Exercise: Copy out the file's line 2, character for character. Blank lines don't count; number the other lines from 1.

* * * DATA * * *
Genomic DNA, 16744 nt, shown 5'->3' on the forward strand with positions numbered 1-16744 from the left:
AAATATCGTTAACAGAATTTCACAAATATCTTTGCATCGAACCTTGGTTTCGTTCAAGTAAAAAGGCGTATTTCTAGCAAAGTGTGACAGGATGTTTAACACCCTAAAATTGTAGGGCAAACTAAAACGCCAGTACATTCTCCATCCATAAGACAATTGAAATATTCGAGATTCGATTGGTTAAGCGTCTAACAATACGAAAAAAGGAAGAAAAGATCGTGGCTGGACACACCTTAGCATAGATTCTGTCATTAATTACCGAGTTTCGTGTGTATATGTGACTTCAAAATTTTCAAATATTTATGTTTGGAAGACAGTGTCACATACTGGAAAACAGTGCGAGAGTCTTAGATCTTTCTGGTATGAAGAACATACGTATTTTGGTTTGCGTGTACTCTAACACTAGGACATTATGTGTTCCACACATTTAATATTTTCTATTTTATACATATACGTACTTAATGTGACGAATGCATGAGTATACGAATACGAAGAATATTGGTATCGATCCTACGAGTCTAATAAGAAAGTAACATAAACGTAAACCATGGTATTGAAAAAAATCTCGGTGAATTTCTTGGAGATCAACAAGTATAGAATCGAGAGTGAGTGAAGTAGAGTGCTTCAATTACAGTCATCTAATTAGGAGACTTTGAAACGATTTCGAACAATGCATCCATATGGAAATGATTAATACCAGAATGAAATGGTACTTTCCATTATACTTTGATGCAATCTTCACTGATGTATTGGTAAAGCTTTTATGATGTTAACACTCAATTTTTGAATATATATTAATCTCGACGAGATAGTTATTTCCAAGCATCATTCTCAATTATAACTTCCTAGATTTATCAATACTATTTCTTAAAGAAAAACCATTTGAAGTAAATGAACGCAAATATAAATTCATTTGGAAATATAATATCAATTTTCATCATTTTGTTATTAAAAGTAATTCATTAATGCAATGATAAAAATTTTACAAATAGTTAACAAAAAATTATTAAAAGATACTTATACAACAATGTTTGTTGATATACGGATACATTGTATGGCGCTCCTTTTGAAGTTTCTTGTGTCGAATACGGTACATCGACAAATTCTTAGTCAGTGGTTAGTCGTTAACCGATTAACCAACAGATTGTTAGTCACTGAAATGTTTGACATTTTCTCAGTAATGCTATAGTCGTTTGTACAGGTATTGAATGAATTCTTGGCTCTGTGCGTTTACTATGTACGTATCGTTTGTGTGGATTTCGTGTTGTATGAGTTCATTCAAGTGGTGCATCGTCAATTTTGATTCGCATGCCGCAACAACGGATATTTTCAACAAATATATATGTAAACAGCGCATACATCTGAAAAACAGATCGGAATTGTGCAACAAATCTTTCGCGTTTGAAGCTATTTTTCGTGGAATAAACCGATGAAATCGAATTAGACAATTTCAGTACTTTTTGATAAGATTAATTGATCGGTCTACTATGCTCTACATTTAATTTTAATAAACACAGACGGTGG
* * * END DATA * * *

AAATATCGTTAACAGAATTTCACAAATATCTTTGCATCGAACCTTGGTTTCGTTCAAGTAAAAAGGCGTATTTCTAGCAAAGTGTGACAGGATGTTTAACACCCTAAAATTGTAGGGCAAACTAAAACGCCAGTACATTCTCCATCCATAAGACAATTGAAATATTCGAGATTCGATTGGTTAAGCGTCTAACAATACGAAAAAAGGAAGAAAAGATCGTGGCTGGACACACCTTAGCATAGATTCTGTCATTAATTACCGAGTTTCGTGTGTATATGTGACTTCAAAATTTTCAAATATTTATGTTTGGAAGACAGTGTCACATACTGGAAAACAGTGCGAGAGTCTTAGATCTTTCTGGTATGAAGAACATACGTATTTTGGTTTGCGTGTACTCTAACACTAGGACATTATGTGTTCCACACATTTAATATTTTCTATTTTATACATATACGTACTTAATGTGACGAATGCATGAGTATACGAATACGAAGAATATTGGTATCGATCCTACGAGTCTAATAAGAAAGTAACATAAACGTAAACCATGGTATTGAAAAAAATCTCGGTGAATTTCTTGGAGATCAACAAGTATAGAATCGAGAGTGAGTGAAGTAGAGTGCTTCAATTACAGTCATCTAATTAGGAGACTTTGAAACGATTTCGAACAATGCATCCATATGGAAATGATTAATACCAGAATGAAATGGTACTTTCCATTATACTTTGATGCAATCTTCACTGATGTATTGGTAAAGCTTTTATGATGTTAACACTCAATTTTTGAATATATATTAATCTCGACGAGATAGTTATTTCCAAGCATCATTCTCAATTATAACTTCCTAGATTTATCAATACTATTTCTTAAAGAAAAACCATTTGAAGTAAATGAACGCAAATATAAATTCATTTGGAAATATAATATCAATTTTCATCATTTTGTTATTAAAAGTAATTCATTAATGCAATGATAAAAATTTTACAAATAGTTAACAAAAAATTATTAAAAGATACTTATACAACAATGTTTGTTGATATACGGATACATTGTATGGCGCTCCTTTTGAAGTTTCTTGTGTCGAATACGGTACATCGACAAATTCTTAGTCAGTGGTTAGTCGTTAACCGATTAACCAACAGATTGTTAGTCACTGAAATGTTTGACATTTTCTCAGTAATGCTATAGTCGTTTGTACAGGTATTGAATGAATTCTTGGCTCTGTGCGTTTACTATGTACGTATCGTTTGTGTGGATTTCGTGTTGTATGAGTTCATTCAAGTGGTGCATCGTCAATTTTGATTCGCATGCCGCAACAACGGATATTTTCAACAAATATATATGTAAACAGCGCATACATCTGAAAAACAGATCGGAATTGTGCAACAAATCTTTCGCGTTTGAAGCTATTTTTCGTGGAATAAACCGATGAAATCGAATTAGACAATTTCAGTACTTTTTGATAAGATTAATTGATCGGTCTACTATGCTCTACATTTAATTTTAATAAACACAGACGGTGG